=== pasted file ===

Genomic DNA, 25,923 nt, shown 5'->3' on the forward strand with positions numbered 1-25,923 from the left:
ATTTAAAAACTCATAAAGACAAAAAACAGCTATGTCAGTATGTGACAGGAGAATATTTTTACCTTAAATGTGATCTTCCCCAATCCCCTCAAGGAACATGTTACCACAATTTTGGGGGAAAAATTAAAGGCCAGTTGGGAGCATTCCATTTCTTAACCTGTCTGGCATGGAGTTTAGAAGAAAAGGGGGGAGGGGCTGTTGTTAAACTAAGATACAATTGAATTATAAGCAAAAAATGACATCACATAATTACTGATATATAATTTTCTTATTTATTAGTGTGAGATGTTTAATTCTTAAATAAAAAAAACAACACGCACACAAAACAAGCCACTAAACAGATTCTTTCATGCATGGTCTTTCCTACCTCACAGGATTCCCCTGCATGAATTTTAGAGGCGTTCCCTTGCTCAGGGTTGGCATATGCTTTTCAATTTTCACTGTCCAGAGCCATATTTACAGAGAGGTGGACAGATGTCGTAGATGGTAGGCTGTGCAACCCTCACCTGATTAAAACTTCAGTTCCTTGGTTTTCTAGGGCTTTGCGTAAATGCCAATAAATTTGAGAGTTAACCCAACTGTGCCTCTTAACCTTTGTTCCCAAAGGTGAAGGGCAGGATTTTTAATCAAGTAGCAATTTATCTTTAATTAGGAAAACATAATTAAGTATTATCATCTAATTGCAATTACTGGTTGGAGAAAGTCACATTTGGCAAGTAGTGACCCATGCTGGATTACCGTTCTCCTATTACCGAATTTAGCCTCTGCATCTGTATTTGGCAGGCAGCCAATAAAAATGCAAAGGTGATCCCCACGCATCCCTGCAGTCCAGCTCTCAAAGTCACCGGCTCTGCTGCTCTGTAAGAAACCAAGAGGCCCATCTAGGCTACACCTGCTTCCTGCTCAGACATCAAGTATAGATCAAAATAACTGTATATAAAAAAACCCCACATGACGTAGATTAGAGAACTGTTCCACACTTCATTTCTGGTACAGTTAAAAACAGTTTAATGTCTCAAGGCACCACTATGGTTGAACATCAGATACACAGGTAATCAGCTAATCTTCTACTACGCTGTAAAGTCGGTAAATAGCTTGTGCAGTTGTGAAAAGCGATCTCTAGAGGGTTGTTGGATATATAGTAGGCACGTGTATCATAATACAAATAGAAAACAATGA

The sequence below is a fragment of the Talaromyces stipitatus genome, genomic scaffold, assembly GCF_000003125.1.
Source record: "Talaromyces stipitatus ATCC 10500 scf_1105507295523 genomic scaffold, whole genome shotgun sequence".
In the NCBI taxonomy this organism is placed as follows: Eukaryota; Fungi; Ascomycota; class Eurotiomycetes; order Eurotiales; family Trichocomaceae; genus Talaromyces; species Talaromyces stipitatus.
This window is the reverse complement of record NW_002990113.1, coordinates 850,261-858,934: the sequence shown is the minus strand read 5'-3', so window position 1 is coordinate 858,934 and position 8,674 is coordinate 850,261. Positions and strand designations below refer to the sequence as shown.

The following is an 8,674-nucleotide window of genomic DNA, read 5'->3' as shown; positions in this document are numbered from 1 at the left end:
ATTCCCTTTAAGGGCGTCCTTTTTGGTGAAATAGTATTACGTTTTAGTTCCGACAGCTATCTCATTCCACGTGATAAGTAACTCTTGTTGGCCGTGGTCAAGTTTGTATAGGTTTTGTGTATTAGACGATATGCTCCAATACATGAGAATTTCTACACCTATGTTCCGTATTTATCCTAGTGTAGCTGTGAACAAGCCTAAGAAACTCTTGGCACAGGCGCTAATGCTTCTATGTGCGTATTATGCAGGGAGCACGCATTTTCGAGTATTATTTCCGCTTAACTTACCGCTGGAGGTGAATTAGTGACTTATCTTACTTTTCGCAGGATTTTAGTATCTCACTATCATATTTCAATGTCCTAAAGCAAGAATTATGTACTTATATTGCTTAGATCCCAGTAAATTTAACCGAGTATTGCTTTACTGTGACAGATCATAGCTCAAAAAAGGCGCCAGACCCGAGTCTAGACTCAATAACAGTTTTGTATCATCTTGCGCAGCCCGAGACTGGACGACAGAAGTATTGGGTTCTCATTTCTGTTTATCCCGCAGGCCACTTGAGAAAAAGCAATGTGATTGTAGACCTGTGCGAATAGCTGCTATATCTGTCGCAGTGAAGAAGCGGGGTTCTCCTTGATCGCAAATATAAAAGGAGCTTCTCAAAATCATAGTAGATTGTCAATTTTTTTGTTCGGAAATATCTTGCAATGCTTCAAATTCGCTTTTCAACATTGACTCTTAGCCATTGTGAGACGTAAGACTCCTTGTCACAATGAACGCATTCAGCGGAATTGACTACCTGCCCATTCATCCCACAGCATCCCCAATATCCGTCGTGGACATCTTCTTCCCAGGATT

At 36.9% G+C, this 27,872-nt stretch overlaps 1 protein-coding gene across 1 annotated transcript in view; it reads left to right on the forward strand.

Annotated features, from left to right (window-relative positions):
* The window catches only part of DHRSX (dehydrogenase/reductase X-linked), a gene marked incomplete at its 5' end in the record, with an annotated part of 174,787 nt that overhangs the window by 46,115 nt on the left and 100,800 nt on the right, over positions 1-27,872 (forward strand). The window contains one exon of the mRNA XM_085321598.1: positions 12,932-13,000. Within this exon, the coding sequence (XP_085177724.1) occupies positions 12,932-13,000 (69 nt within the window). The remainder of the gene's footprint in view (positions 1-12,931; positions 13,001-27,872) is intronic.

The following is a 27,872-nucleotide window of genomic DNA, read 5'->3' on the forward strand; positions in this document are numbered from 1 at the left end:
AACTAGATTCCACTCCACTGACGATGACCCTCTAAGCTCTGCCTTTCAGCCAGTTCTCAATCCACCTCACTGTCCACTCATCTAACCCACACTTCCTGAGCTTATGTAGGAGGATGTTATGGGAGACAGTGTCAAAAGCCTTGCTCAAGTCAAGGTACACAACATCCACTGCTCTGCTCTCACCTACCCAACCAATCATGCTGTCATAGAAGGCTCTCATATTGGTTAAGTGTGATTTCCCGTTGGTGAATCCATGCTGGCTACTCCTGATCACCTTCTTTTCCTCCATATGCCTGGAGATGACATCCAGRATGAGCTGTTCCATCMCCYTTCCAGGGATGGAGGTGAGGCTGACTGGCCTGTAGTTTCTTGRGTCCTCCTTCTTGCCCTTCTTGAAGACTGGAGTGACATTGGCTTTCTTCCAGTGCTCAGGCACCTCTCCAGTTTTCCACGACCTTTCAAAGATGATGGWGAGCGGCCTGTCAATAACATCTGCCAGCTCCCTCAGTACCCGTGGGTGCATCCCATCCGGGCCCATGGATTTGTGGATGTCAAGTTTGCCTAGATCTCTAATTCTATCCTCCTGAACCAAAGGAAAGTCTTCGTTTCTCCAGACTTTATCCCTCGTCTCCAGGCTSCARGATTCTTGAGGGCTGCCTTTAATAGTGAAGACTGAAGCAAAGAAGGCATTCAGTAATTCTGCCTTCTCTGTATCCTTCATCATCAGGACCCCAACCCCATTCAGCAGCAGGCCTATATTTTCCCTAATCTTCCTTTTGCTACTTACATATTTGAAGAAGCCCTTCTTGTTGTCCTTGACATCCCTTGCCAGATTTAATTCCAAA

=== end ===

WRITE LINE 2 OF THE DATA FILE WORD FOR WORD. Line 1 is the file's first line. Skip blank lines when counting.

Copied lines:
ATTTAAAAACTCATAAAGACAAAAAACAGCTATGTCAGTATGTGACAGGAGAATATTTTTACCTTAAATGTGATCTTCCCCAATCCCCTCAAGGAACATGTTACCACAATTTTGGGGGAAAAATTAAAGGCCAGTTGGGAGCATTCCATTTCTTAACCTGTCTGGCATGGAGTTTAGAAGAAAAGGGGGGAGGGGCTGTTGTTAAACTAAGATACAATTGAATTATAAGCAAAAAATGACATCACATAATTACTGATATATAATTTTCTTATTTATTAGTGTGAGATGTTTAATTCTTAAATAAAAAAAACAACACGCACACAAAACAAGCCACTAAACAGATTCTTTCATGCATGGTCTTTCCTACCTCACAGGATTCCCCTGCATGAATTTTAGAGGCGTTCCCTTGCTCAGGGTTGGCATATGCTTTTCAATTTTCACTGTCCAGAGCCATATTTACAGAGAGGTGGACAGATGTCGTAGATGGTAGGCTGTGCAACCCTCACCTGATTAAAACTTCAGTTCCTTGGTTTTCTAGGGCTTTGCGTAAATGCCAATAAATTTGAGAGTTAACCCAACTGTGCCTCTTAACCTTTGTTCCCAAAGGTGAAGGGCAGGATTTTTAATCAAGTAGCAATTTATCTTTAATTAGGAAAACATAATTAAGTATTATCATCTAATTGCAATTACTGGTTGGAGAAAGTCACATTTGGCAAGTAGTGACCCATGCTGGATTACCGTTCTCCTATTACCGAATTTAGCCTCTGCATCTGTATTTGGCAGGCAGCCAATAAAAATGCAAAGGTGATCCCCACGCATCCCTGCAGTCCAGCTCTCAAAGTCACCGGCTCTGCTGCTCTGTAAGAAACCAAGAGGCCCATCTAGGCTACACCTGCTTCCTGCTCAGACATCAAGTATAGATCAAAATAACTGTATATAAAAAAACCCCACATGACGTAGATTAGAGAACTGTTCCACACTTCATTTCTGGTACAGTTAAAAACAGTTTAATGTCTCAAGGCACCACTATGGTTGAACATCAGATACACAGGTAATCAGCTAATCTTCTACTACGCTGTAAAGTCGGTAAATAGCTTGTGCAGTTGTGAAAAGCGATCTCTAGAGGGTTGTTGGATATATAGTAGGCACGTGTATCATAATACAAATAGAAAACAATGA